When it comes to gauging performance in a service company, the default metrics will always be financial. Numbers can inform, but they can also distort if they are not tied to deeper organizational truths. The real question is how can a service company generate a penetrating and ongoing view of its performance as it compares to others in the real world.
At Sopris Systems, we know this firsthand and the knowledge has been hard-earned in our professional services company implementations. Benefits arrive and benefits accrue from our Microsoft Dynamics AX ERP and CRM implementation experience, but we also believe there’s real value organizations institute a comprehensive method for understanding the interplay of a business software on mission-critical platforms like the ones we provide.
For that reason, we are particularly indebted to Service Performance Insight (SPI), self-described as “a global research, consulting and training organization dedicated to helping professional service organizations (PSOs) make quantum improvements in productivity and profit.” For nearly a decade SPI has researched, benchmarked and built a maturity model to:
- Help professional services (PS) executives better understand how their organization compares to others that are both similar in size and scope of work, as well as to the broader professional services market; and,
- Provide an objective, fact-based framework for performance improvements that helps pinpoint the areas that will provide the greatest impact.
The SPI White Paper, “The Benchmark Report 2015: Becoming a Dynamic Services Firm,” is particularly instructive. Based on research among 2,000 service firms—and using 200 performance indicators—SPI believes a “holistic” view of organizations, based on how “each component of the professional services organization can both positively and negatively impact performance, cash flow and ultimately profit” can provide the best possible points of comparison with “the greatest impact.”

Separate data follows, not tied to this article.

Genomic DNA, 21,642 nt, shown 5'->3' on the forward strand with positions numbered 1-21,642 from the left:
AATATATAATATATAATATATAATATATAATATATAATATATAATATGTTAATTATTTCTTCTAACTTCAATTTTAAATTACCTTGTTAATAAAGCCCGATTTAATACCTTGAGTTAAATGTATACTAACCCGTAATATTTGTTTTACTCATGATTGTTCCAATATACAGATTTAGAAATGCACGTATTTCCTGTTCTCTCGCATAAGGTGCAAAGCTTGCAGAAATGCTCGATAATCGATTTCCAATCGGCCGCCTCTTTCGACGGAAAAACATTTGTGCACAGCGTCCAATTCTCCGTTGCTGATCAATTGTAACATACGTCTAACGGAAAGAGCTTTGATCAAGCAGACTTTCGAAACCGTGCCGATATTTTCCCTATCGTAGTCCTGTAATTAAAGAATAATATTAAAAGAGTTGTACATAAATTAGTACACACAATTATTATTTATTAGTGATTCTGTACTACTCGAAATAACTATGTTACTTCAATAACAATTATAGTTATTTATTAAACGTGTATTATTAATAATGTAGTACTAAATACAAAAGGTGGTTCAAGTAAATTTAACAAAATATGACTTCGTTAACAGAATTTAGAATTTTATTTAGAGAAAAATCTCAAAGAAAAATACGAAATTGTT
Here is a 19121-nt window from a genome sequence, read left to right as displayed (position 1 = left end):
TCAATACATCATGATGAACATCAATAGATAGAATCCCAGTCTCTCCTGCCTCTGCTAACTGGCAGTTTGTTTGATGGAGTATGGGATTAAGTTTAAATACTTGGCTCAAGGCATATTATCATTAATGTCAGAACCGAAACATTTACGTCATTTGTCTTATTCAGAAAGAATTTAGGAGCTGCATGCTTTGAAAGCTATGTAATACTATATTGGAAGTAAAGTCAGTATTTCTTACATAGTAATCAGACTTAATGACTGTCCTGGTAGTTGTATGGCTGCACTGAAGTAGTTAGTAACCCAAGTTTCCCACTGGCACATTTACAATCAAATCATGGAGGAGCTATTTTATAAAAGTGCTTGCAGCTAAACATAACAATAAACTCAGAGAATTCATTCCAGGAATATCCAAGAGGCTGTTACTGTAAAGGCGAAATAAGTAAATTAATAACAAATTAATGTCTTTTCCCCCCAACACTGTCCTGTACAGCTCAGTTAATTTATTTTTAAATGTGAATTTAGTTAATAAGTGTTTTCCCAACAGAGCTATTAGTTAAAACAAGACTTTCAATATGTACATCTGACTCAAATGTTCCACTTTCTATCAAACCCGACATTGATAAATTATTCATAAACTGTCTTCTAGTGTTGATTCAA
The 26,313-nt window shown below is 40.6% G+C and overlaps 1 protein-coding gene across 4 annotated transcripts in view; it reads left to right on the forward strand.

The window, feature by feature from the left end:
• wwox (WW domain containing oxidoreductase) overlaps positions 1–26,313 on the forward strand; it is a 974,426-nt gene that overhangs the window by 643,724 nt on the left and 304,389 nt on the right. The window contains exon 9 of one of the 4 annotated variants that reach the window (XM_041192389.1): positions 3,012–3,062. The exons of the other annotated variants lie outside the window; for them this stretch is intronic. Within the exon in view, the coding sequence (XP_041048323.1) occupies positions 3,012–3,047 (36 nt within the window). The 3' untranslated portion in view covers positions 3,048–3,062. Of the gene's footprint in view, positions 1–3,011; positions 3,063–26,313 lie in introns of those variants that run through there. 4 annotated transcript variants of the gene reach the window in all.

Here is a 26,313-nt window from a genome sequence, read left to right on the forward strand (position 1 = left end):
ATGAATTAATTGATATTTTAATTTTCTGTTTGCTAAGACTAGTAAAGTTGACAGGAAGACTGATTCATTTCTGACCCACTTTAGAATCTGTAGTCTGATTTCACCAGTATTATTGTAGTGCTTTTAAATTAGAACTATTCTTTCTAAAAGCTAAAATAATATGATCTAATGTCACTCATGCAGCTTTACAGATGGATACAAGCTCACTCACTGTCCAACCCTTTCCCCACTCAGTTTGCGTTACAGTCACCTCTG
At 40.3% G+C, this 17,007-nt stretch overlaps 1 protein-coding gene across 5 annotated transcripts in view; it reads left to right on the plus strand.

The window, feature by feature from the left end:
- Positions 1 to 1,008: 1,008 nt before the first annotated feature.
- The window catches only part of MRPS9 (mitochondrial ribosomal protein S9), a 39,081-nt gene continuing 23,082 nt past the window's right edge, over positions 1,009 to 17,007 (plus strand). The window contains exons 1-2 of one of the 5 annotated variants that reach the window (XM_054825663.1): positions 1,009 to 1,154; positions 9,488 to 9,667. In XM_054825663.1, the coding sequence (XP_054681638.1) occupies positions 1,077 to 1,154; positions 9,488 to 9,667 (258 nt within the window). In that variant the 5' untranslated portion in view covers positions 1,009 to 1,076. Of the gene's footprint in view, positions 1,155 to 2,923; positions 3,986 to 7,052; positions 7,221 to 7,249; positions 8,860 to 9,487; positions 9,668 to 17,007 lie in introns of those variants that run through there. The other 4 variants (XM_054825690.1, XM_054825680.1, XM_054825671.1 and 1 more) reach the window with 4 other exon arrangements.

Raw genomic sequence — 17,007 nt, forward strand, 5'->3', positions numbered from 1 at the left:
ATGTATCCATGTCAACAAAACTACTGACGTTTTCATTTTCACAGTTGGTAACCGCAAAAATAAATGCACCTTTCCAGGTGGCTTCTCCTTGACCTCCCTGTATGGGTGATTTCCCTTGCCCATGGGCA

“Top performing PSOs must keep their eyes on many different balls simultaneously,” according to the report, “but the rewards are ample for those that can successfully balance supply and demand with quality service delivery and client delight.”
Eight years ago, SPI developed the PS Maturity ModelTM “as a strategic planning and management framework” now deployed by “over 10,000 service and project-oriented organizations.” The model rests on five Service Performance PillarsTM: leadership, client relationships, human capital alignment, service execution, and finance and operations.
We’d like to focus on the leadership pillar. The best way to become a leader in a service company is to understand how leading companies make it happen.
“The premium PS firms create unique competitive advantage and are able to command significantly higher bill rates,” according to the SPI Report. “They become known as the innovators in their markets, industries, technologies and business processes. They produce tangible results and are able to harvest the knowledge gained to do an even better job the next time. They build a culture which embodies their brand and values which further attracts prospective consultants and clients who identify with those attributes.”
Of course, that kind of leadership comes from believing down to your toes that the implementation of an integrated enterprise business solutions can be transformational and scalable: the right platform deployed and managed properly is the gift that keeps on giving to your organization.
Leadership is not automatic. According to the report: “The leader must simultaneously learn to let go and grow at the same time”—never an easy feat. But Sopris believes the rewards can be commensurate with your firm’s commitment with superior performance as the measurable outcome.
Join us at the ACEC Annual Convention to learn about best practices of leading dynamic professional services firms.